I watched Noah after both reading the graphic novel (by the same writers/directors of the movie) and reading a number of reviews - mostly negative, and one positive (Christianity Today) - all written by Christians. The graphic novel, admittedly, is better than the movie. It deals better with the themes and characters and I thought it portrayed the Watchers better. I wish the movie tried to do a 300 and be as faithful to it as possible. But they made several - biggish - changes
But no one cares if Noah was faithful to the graphic novel on which it was based. Christians want to know if it's faithful to the Biblical text. Well, yes it is and no it is not.
If you're expecting a straight telling of Noah, it's not going to happen, not in this movie, and likely not ever. There is a reason why every movie about Noah has huge amounts of artistic licence: there's not enough source material. For example, in a TV movie made years ago, Noah saw the destruction of Sodom. If movie makers made a movie "faithful" to the Biblical story it would be a bad movie. And Noah is not a bad movie.
Most surprising to me is how the negative reviewers interpret the movie. For instance, they love to mention that Noah goes "crazy" and wants everyone dead. That interpretation is simplistic - almost idiotic. What clearly happens is that Noah realizes that he and his family are no less corrupted by sin than any other person/family, so why should they repopulate the earth? Sin will only live on! (Noah, being righteous, doesn't want sin around!) At the end he realizes that he can love and have mercy, just as God loved and had mercy on them. One scene near the end reminded me of a type of proto-Akedah. This reversal in Noah's thinking is most evident at the very end where Noah tells is family to "be fruitful and multiply".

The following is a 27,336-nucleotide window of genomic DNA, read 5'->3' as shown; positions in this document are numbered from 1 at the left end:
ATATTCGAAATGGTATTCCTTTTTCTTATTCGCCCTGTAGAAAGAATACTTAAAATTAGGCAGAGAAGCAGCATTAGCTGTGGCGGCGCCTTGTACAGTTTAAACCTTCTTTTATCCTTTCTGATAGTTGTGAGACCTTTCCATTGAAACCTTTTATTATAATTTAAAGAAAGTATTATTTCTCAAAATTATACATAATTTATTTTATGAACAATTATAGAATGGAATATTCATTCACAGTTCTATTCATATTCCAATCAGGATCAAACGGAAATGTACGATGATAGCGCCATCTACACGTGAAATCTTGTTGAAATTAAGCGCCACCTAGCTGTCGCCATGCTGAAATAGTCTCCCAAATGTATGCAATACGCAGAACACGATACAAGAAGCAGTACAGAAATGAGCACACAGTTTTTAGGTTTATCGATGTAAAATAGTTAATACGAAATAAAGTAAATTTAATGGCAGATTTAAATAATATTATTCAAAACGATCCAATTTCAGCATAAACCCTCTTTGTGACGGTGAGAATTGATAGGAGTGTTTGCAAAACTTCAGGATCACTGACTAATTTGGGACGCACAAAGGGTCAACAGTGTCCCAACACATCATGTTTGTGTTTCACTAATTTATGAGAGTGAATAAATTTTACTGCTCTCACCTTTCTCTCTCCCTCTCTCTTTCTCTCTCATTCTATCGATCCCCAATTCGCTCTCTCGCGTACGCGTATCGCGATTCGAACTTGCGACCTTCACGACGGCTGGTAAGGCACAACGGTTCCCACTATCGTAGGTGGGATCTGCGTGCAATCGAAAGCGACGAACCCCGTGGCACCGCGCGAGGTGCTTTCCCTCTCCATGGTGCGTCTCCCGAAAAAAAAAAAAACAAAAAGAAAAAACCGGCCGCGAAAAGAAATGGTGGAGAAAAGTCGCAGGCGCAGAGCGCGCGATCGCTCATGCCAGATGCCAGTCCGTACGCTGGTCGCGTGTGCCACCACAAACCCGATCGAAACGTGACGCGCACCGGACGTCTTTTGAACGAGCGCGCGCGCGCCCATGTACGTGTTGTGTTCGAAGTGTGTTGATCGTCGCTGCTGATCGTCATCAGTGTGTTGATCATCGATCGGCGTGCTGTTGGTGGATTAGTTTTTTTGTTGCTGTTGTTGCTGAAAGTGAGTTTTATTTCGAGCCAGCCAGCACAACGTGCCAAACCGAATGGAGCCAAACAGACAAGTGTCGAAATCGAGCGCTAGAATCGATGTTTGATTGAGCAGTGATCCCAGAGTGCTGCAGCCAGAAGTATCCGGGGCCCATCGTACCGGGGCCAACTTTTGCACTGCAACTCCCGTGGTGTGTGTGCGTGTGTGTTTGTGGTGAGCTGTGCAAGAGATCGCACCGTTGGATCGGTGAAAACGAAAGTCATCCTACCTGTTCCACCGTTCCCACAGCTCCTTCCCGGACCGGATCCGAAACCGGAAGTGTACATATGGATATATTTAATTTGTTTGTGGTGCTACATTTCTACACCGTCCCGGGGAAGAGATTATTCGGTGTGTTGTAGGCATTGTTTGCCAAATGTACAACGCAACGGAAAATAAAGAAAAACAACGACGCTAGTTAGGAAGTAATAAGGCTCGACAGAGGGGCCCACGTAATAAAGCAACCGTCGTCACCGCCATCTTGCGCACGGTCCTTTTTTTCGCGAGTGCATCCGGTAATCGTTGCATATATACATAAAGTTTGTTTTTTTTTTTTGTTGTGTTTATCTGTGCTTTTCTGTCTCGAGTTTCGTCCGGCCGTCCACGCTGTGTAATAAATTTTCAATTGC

The other aspect that seemed to upset people (and I initially dismissed it as well, early into the graphic novel) was the environmental agenda the movie has - and, yes it has one. But unlike other movies, this one serves a clever purpose. The way people treat their surroundings is clearly the way that they also treat their fellow man. The destruction of creation (clearly evident throughout the film) is a reflection of the corrupt heart of man. How anyone would miss this is beyond me.
Others have also liked to point out how the movie "contradicts" the Bible. Yes, there are a few points, but for the most part the reviewers are nitpicking (such as Jephath wasn't Noah's youngest son - but who really cares?!). The "worst" contradiction in the movie (and it's only a contradiction to those Christians who have no understanding of Christian theology) happens twice with the phrase, "In the beginning there was nothing". But clearly this isn't in reference to God not existing (as some reviews have implied), but the cosmos not existing. And since creation ex nihilo is a very Christian doctrine, Christian's shouldn't have any problem with this.
What Noah is then, is a fanciful, imaginative re-telling of the Biblical story which takes the themes of the Biblical source seriously but takes liberties with the story in order to make it exciting and entertaining so that it is almost certainly not what you will expect. It was also kept relatively clean (it is about how evil men are and their destruction, after all). I don't remember any swearing (there could have been some - I don't recall any though), there was no sex/nudity, and the violence was usually less gory than something like Lord of the Rings (e.g. not decapitations - but a few animal guts). There were plenty of oppurtunities to make a rated R film - and the film makers did not.
There are a lot of lessons to be learned in this film and it's a shame that some in the Christian community don't understand even the basics of good story telling. Go into Noah not expecting a rehash of the Bible but a clever reinterpretation of the story that will teach those who will listen. To those who have ears let them hear.